3. Tossing Spilled Salt over your Shoulder – Good Luck

Salt has always been considered a valuable substance capable of purifying and warding off evil spirits. By tossing spilled salt over your left shoulder, you are driving away the evil spirits.

4. Closing the Closet Door
Before turning off the lights, you need to shut the doors to your closet, if left open, you will have nightmares. Long ago, people believed that darkness was a portal for the dead. With the closet door closed, they would still be trapped.
Currently, I believe it stems from being afraid of the dark, and watching too many scary movies.

5. Hang Wind Chimes at you Front Door – Ward off evil

The sound of chimes drives away demons because they're afraid of the loud noise.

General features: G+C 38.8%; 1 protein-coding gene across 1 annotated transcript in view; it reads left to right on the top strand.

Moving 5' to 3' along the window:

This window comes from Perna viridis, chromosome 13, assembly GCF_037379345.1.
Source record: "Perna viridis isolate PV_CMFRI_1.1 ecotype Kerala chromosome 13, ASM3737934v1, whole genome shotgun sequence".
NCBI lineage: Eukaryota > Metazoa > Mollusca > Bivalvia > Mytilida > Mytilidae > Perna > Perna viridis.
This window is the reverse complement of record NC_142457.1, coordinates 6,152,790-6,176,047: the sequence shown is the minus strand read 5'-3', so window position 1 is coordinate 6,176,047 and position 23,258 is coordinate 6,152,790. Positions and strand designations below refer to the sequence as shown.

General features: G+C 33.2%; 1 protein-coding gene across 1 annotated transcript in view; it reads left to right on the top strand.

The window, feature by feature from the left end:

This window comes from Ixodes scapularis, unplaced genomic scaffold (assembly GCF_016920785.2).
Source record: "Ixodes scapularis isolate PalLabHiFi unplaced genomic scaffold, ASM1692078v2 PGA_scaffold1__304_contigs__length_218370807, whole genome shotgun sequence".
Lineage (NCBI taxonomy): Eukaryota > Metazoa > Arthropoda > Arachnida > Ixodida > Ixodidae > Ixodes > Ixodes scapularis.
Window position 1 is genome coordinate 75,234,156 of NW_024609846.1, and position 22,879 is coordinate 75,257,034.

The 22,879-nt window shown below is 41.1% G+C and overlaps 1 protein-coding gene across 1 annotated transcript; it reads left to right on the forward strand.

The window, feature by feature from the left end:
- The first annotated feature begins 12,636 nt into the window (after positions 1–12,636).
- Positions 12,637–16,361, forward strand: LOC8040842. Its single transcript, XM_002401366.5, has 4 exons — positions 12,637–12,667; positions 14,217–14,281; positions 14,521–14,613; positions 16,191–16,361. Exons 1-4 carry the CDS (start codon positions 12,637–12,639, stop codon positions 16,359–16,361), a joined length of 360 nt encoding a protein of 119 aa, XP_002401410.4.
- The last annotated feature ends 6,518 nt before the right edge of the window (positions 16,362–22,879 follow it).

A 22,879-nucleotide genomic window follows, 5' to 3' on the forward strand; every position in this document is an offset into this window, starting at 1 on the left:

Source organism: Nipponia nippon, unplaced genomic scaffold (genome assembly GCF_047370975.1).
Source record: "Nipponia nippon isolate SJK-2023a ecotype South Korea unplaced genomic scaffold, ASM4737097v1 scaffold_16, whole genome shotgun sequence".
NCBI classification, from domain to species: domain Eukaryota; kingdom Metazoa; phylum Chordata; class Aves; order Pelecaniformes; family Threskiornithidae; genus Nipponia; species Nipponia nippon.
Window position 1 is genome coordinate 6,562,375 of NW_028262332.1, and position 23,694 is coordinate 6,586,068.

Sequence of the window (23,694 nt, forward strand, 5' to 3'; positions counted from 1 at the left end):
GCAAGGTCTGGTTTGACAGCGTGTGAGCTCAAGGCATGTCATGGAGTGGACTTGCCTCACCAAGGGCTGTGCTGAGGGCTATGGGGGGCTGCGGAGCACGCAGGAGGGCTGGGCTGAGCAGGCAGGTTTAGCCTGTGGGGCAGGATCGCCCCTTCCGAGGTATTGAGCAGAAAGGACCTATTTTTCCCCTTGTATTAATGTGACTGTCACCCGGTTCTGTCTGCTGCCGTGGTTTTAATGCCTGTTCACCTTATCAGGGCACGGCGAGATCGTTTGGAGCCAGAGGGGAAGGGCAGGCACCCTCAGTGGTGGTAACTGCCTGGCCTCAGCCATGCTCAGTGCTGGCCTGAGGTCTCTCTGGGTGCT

6. Break a Mirror – 7 years Bad Luck
Long before mirrors were invented, people used to see their reflections in pools of water. They believed this reflection was their soul. And they believed that any interference with the reflection would injure it. When mirrors were invented, and they were broken, it was thought that the soul was harmed. Seven year thing come in from the Roman belief was that life renewed itself every seven years. So the person who broke it would need seven years to recover.

7. Black Cats
If a black cat walks towards you, it brings good fortune, but if it walks away, it takes the good luck with it. If it crosses your path, change direction. The cat is considered by many to be an omen of doom; not only is it bad luck, it is VERY bad luck. From there the superstition goes as far as belief that the black cat is a demon in disguise trying to cut off a person’s access to heaven.